I was lounging at the console of a recent gig with my business partner and good friend Gordon Wood. He runs Zeitgeist Audio in the Buffalo, NY area and while we sometimes get to team up and tackle a big event together, he mostly handles all the events that I can no longer do because I'm mixing weekend services at my day job. At any rate VCAs aren't a part of his daily routine and since they are very much a part of mine he asked if I'd do a post on them.
A VCA is a voltage controlled amplifier. Which sounds weird because to look at on a console you would think "fader" would be a more accurate description. Generally they're a group of faders in the output section of a desk that you can set up to use as remote controls for other faders.
"Why wouldn't you just do that on the groups?" you ask.
Well, you may want to have group control over a set of faders but not necessarily have that signal travel through additional pathways to do so. Sending your drum channels to a group is a great way to remote control them and it's the only way if your console doesn't have VCAs. But using a group means that those channels are routed through additional gain stages where you have the opportunity to insert outboard gear. If you don't need to do that, why put your signal through all that? When you assign channels to a VCA their routing can stay the same and be as direct as you want it to be.
There are different things you can do with VCAs too. My daily driver is a Midas Legend 3000 which is a dual purpose live console that has some special features to allow for easier monitor mixing from front of house. So not only can I assign a group of choir mics to a VCA to run them up and down while keeping their balance the same, I can use a second VCA to control their level in all the monitor mixes. Other consoles, especially digital ones have all sorts of options you can get into. I think some of the bigger Midas ones will actually allow you to control the strength of your coffee with one.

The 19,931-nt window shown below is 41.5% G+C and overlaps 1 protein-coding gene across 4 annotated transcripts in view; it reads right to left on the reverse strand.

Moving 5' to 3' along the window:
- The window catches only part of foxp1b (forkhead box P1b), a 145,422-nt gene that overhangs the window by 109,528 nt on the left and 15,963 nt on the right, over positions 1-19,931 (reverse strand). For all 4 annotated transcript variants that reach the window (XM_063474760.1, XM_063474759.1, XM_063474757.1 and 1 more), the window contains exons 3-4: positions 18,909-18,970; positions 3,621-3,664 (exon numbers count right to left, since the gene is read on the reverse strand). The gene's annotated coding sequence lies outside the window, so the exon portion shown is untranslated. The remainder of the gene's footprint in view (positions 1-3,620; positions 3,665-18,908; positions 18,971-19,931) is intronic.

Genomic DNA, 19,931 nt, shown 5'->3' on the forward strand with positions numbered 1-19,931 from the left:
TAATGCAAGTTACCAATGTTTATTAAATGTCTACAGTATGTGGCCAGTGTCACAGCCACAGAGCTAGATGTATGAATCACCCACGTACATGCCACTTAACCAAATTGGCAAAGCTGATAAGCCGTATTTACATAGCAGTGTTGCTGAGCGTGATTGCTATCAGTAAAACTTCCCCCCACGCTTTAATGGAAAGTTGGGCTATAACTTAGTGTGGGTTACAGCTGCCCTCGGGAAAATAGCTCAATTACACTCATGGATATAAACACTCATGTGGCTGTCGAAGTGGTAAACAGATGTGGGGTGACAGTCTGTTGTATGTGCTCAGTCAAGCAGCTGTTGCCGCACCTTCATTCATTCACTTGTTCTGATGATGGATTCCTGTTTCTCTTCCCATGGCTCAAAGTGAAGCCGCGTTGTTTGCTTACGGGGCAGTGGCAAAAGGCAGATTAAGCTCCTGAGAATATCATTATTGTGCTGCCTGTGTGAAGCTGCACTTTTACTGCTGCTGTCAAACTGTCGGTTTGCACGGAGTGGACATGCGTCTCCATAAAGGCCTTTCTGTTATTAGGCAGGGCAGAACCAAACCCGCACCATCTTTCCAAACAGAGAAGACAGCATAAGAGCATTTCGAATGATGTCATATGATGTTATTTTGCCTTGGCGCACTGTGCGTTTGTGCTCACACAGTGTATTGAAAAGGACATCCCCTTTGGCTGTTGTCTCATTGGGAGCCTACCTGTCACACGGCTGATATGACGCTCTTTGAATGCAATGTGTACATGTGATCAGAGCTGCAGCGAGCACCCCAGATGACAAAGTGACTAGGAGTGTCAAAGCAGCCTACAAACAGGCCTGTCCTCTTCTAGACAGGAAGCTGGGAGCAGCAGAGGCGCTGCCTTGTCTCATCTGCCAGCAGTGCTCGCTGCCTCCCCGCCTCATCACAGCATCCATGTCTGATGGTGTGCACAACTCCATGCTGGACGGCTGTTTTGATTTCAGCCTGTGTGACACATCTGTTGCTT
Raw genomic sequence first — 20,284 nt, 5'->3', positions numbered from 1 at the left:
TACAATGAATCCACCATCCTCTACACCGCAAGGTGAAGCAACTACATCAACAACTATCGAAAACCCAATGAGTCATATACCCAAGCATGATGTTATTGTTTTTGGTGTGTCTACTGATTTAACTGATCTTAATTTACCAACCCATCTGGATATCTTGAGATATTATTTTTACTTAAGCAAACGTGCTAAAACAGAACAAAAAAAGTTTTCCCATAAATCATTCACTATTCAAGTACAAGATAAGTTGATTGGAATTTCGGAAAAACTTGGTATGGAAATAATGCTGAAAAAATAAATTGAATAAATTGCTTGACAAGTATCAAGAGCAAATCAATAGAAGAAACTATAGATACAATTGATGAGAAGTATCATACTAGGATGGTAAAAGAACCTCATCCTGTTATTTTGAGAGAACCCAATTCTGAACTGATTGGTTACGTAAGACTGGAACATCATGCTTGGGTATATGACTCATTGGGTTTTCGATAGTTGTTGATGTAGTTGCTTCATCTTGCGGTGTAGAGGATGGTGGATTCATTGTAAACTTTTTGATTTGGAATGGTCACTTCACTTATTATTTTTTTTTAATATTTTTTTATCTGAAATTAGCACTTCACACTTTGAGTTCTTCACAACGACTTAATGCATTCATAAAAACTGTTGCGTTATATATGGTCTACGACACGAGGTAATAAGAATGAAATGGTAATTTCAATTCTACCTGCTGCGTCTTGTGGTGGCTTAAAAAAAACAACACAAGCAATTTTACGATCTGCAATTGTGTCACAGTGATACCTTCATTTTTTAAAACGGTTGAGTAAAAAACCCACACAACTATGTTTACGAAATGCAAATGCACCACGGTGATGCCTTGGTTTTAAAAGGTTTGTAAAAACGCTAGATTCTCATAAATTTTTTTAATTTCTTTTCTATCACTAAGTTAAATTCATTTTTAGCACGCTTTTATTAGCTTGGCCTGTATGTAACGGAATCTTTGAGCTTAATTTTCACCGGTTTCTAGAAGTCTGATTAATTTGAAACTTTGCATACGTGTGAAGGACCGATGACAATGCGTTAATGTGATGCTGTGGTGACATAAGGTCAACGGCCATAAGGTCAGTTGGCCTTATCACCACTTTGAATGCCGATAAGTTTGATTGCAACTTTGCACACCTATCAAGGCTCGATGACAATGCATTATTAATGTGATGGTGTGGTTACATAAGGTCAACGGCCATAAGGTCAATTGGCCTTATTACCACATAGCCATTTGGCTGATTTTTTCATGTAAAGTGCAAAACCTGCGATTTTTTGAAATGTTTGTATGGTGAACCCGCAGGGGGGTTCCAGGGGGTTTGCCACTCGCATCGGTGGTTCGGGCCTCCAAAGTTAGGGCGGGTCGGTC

Something else I do with mine is to simply remote control all my playback channels. I like to stay right at the center of the mix so I can be close to all my most important channels. If I need to touch the drum mix I have to take a step to the left and if the playback needs adjusting a step to the right. But since I only ever have one machine playing back at a given time, all eight channels can stay at unity on the faders and I can mix whatever happens to be playing back with just one and it's right in the center where I am, no stretching.
On the digi desks, it can make a guy nervous to flip through pages of inputs and not have instant access to important channels. When I was trying out a Soundcraft Si3 I assigned a VCA to the lead vocalist and another one to the pastor, as well as all the usual suspects like drum and key groups. That way if I happened to decide to tweak some far flung channel during the sermon I could still grab the pastor's mic in a hurry, without having to remember which page his input was on.
So my Brethren of the Knob and Fader, fear not the VCA, it is your friend. Anyone got useful tips or ideas about VCAs that I left out? Hit the comment section.